Even though the result of a Mac that is not turning on or not starting up is the same - your Mac is not working, there is actually a huge difference.
A not turning on Mac means a Mac that is not responding at all after you press down the Power/Touch ID button or open up the lid on newer MacBook laptops. You don't hear a startup chime, a spinning fan, drive noise, and there are no visuals on your monitor. Your Mac shows a black screen and looks completely dead.
A Mac that refuses to start up looks a little bit better, because at least your Mac turns on and just the operating system isn't loading up. Your Mac boots to a strange screen, an unfamiliar symbol or never finishes the progress bar. Your Mac is still alive but is not functioning properly.
A Mac machine that is not responsive requires completely different techniques to one that is not booting up. We will talk about a MacBook not turning on issue first.
After you power on your MacBook, your MacBook will go through a series of complicated events. The computer sends a signal to the computer power supply, which provides proper amount of voltage and electricity to computer's hardware components in a designed sequence. If all essential input and output hardware are functioning well and report no error, your MacBook will chime and the screen back-light will be activated.
The reasons why your Mac fails to power on vary. We will illustrate a series of checks and techniques to troubleshoot the unresponsive MacBook issue.
During the power-on process, all internal and external devices will be checked, so a faulty accessory might cause your MacBook Pro or MacBook Air not turning on. For example, the accessory has short circuits or consumes unusual amount of power supply.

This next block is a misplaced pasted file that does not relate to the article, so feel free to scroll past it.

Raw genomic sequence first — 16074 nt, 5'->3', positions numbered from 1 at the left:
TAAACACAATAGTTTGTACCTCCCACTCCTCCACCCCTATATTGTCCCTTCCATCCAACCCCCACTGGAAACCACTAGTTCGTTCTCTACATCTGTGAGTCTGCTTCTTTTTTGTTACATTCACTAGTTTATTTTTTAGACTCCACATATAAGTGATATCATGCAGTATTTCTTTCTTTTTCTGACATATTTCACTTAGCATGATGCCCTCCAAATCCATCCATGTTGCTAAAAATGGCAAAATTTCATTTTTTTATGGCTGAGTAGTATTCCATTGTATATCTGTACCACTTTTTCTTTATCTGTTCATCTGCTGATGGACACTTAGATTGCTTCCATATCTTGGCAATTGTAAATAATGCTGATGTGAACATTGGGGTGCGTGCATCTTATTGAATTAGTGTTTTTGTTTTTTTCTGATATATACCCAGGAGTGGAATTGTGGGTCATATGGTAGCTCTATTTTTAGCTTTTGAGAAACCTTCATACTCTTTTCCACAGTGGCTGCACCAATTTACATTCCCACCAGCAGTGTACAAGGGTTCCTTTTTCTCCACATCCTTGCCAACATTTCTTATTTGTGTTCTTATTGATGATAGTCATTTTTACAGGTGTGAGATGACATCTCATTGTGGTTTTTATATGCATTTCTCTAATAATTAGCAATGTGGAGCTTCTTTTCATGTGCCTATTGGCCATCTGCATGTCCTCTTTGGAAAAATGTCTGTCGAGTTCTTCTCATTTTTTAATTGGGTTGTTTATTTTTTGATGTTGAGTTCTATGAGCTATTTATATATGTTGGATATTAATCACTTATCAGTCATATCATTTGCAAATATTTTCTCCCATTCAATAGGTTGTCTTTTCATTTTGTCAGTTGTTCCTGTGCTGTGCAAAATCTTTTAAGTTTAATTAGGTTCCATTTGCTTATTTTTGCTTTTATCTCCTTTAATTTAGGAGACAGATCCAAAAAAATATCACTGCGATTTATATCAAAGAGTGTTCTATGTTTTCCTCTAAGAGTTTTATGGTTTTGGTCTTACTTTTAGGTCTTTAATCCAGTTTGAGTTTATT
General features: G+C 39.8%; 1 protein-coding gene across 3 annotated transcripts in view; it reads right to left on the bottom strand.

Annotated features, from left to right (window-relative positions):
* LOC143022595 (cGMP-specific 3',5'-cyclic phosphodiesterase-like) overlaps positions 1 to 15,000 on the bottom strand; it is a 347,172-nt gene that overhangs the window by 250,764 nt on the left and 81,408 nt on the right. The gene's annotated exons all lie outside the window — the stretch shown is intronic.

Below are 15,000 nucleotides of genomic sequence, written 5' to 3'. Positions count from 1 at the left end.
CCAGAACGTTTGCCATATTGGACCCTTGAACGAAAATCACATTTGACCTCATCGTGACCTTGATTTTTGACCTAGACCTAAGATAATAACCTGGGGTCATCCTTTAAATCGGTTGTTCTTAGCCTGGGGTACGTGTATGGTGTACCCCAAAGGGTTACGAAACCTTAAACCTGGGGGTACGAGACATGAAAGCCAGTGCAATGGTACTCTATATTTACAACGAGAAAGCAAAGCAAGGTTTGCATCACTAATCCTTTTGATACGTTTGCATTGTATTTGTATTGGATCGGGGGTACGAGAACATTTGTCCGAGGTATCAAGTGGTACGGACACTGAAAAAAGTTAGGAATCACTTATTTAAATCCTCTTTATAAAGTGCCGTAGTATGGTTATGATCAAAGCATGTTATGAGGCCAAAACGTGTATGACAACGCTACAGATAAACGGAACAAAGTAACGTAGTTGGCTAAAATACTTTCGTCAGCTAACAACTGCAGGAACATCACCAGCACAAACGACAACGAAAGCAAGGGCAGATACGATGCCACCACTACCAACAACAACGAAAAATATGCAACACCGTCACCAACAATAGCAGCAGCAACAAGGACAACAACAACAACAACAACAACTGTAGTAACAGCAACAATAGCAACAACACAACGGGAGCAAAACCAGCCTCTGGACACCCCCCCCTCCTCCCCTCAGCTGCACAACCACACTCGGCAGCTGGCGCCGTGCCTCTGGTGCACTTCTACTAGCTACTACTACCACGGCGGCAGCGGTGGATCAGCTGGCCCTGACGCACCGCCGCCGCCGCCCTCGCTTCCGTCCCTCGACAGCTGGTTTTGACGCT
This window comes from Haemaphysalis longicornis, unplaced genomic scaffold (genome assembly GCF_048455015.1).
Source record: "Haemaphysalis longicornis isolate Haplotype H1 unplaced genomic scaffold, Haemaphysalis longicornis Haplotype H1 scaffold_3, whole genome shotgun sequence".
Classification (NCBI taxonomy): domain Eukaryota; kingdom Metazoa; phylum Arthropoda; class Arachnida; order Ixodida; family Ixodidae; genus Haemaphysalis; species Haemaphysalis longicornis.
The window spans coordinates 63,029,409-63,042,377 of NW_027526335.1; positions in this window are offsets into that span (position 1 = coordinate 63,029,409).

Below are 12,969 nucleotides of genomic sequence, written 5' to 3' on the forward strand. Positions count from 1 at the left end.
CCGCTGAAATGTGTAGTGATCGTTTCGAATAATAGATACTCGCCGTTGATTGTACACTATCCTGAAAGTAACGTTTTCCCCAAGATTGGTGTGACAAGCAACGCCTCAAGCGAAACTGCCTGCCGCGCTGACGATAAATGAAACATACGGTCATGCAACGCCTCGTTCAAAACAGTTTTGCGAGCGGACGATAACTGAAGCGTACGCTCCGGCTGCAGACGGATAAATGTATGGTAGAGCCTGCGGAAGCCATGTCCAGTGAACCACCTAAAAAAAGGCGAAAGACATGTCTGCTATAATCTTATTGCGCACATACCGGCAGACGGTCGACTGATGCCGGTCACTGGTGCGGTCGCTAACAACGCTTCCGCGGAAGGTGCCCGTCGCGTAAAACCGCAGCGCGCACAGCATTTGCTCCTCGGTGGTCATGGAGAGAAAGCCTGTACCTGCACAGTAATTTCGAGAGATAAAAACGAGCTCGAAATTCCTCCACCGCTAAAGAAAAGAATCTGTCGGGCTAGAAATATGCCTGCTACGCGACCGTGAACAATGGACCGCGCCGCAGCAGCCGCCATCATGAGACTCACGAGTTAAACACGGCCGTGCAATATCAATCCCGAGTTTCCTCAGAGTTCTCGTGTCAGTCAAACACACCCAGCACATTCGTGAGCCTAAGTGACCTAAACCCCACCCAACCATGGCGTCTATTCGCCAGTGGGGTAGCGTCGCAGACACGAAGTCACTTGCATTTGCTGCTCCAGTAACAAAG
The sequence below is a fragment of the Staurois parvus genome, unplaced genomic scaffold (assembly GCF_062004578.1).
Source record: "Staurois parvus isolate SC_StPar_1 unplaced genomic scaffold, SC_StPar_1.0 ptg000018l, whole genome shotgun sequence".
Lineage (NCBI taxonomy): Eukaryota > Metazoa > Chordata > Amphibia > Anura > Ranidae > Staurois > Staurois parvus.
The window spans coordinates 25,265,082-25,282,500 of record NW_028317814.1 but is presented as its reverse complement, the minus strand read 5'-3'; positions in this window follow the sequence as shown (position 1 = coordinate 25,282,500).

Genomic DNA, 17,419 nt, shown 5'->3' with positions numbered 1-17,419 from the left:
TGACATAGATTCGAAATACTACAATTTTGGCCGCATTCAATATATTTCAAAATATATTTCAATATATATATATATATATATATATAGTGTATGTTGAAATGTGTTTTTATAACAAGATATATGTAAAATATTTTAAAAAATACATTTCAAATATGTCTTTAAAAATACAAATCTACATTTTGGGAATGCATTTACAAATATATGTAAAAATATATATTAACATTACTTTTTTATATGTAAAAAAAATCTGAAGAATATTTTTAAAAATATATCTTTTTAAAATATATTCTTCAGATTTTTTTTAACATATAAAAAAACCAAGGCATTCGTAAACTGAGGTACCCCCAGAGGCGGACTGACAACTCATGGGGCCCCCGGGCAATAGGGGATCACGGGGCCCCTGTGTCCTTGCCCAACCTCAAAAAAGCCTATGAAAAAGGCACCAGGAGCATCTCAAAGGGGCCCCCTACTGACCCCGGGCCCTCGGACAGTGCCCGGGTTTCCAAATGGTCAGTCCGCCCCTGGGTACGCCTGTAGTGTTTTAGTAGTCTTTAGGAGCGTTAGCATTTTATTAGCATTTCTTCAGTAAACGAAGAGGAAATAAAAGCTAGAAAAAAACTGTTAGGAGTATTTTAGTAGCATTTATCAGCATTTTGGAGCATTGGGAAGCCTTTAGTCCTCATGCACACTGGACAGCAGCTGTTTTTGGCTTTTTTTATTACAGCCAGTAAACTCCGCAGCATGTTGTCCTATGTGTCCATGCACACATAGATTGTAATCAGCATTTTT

You need to unplug all unnecessary peripherals including a printer cable, external disk, HDMI cable, second screen, a Magsafe or type-C charger, and even a mouse. Then press down the power/Touch ID button on your MacBook again.
If external accessories are not the cause, try to reset SMC following the steps below.
The System Management Controller (SMC) governs the entire MacBook power-on process. It detects the power supply and coordinates the electricity with Mac's hardware to make your MacBook turn on successfully. If your SMC has not received power or failed to assign power to hardware, your MacBook won't turn on.
To reset SMC on a MacBook:
On a MacBook with non-removable battery:
1. Completely shut down your Mac by pressing down the power/Touch ID button for 10 seconds.
2. Charge your Mac.
3. Press down Shift + Control + Option keys with your left hand and power/Touch ID button with your right hand simultaneously for 10 seconds.
4. Let go of all keys.
5. Press the power/Touch ID button to turn on your Mac.
On a MacBook with removable battery:
1. Completely shut down your Mac by pressing down the power/Touch ID button for 10 seconds.
2. Take out the battery from your MacBook.
3. Wait for a few minutes until all electric energy discharges.
4. Put the battery back to your MacBook.
If SMC reset can't fix the MacBook not turning on problem, read on to try next method.